Though, to be fair, even at the time of the Reserve Bank of India’s inception, there was a feeling that the RBI Act did not give the central bank enough powers to regulate the sector. It was felt that additional separate legislation was needed. This feeling was strengthened following the failure of Travancore and Quilon Bank in 1938. It was only much later, in 1949, that the Banking Regulation Act was enacted which gave RBI additional regulatory powers. The statutory liquidity ratio was introduced to build reserves for safety (which later became a tool for financial repression).
More importantly, both new and old banks were required to apply to RBI for a banking licence. Old banks which could not fulfil new conditions were asked to merge or liquidate their operations. However licensing was a double-edged sword, as RBI could not use it aggressively to clean the system. After all banks are deeply interconnected. You cannot restructure one without unsettling others down the line. For all its regulatory enthusiasm, RBI had to walk a tightrope.
As always it would take yet another major collapse to expedite regulation. And that happened when Palai Central Bank failed in August 1960. RBI hit the panic button, and large-scale closures were enforced. That failure led to the formulation of deposit insurance rules in 1962, thus enhancing stability in the banking system.
In 1951, there were 566 banks of which 474 banks were unfit to be included in RBI’s Second Schedule. In 1967, this figure was pared down to 91 banks of which just 20 banks were unfit. These statistics are staggering but is perhaps still inadequate to fully convey the challenges faced by India’s banking system till 1969.
After 1969, RBI became highly conservative and no new bank licences were issued till 1994. This was also a period when banks were pushed aggressively towards financial inclusion leading to an accumulation of bad loans starting from the 1980s. In 1994, 10 new banks were licenced (of which only a few remain now). In the early 2000s, two more banks were licenced followed by another two in 2014. Some special banks like local area banks, payments banks and small finance banks have since been licensed. In all these new beginnings, the process of consolidation has continued with the eight associate state banks being merged with State Bank of India last year.
Thus the last century and a half of Indian banking has not been without its fair share of crises and controversy. RBI has tried to respond to all these crises by tightening and adding more regulations. Regardless, but to a much smaller degree, banking failures continued in some form or the other. There were stock market scams in 1992 and 2001, but arising out of fraudulent banking. Then there was the Indian Bank scam in 1996. Within the newly licensed banks of 1990s, Global Trust Bank played a major role in the 2001 stock market scam. Then there were bad loan crises in 1980s and 1990s.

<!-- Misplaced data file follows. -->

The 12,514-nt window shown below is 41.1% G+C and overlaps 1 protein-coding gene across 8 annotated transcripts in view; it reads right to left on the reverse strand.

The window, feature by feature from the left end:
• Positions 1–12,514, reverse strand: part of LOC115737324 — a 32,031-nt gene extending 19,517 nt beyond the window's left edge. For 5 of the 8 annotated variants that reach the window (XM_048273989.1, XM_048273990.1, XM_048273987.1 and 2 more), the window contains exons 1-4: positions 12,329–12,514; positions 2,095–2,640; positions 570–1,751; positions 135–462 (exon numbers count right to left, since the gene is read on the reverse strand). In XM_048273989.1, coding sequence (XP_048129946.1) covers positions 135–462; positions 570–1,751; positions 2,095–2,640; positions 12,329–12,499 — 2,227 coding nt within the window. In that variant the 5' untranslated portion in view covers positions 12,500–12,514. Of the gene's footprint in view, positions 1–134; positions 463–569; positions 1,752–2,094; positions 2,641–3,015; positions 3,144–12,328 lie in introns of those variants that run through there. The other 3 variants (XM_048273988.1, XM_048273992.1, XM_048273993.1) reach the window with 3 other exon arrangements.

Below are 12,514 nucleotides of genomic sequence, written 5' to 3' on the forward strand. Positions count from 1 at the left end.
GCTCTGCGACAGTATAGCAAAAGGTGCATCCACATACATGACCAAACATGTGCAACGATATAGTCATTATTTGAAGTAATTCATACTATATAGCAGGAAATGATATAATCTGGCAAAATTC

All these failures, and the more recent ones,are somewhat puzzling as banking regulations have only got even more stringent over time. Indian banks are now governed by both international Basel norms and domestic regulations. RBI has extensive powers to inspect banks and intervene in their operations.
In its response to the ongoing PNB scandal, RBI responded as follows: “The fraud in PNB is a case of operational risk arising on account of delinquent behaviour by one or more employees of the bank and failure of internal controls.”
However, the regulator cannot absolve itself of all responsibility by just saying this, given that it regularly inspects banks and is expected to address these very risks.
Following the crises arising out of the collapse of Lehman Brothers, Indian banking was lauded. Our bankers, it was said, did not follow so-called “Western fraudulent practices” and stuck to the basics. That idea is now up for question.
The current spate of events reminds this writer of a lecture given by the economist Amartya Sen. In the first Paolo Baffi Lecture on Money and Finance at the Bank of Italy in 1991, he posed the following question on financial activity: “How is it possible that an activity that is so useful has been viewed as morally dubious?”
From 1991 to 2007, the financial sector enjoyed an enviable lustre—several Nobel Prizes went to scholars who contributed to the development of financial economics. Finance became the most preferred sector for young graduates, and big investors became celebrities and role models. After 2007, and with each passing day, finance and banking is again going back to becoming morally dubious.
The Indian government and the regulator could take some comfort from the country’s banking history as they have resolved fair number of scams and crises in the past. Having said this, they should also be mindful that these events are far more common than imagined.
Amol Agrawal blogs on mostlyeconomics.wordpress.com.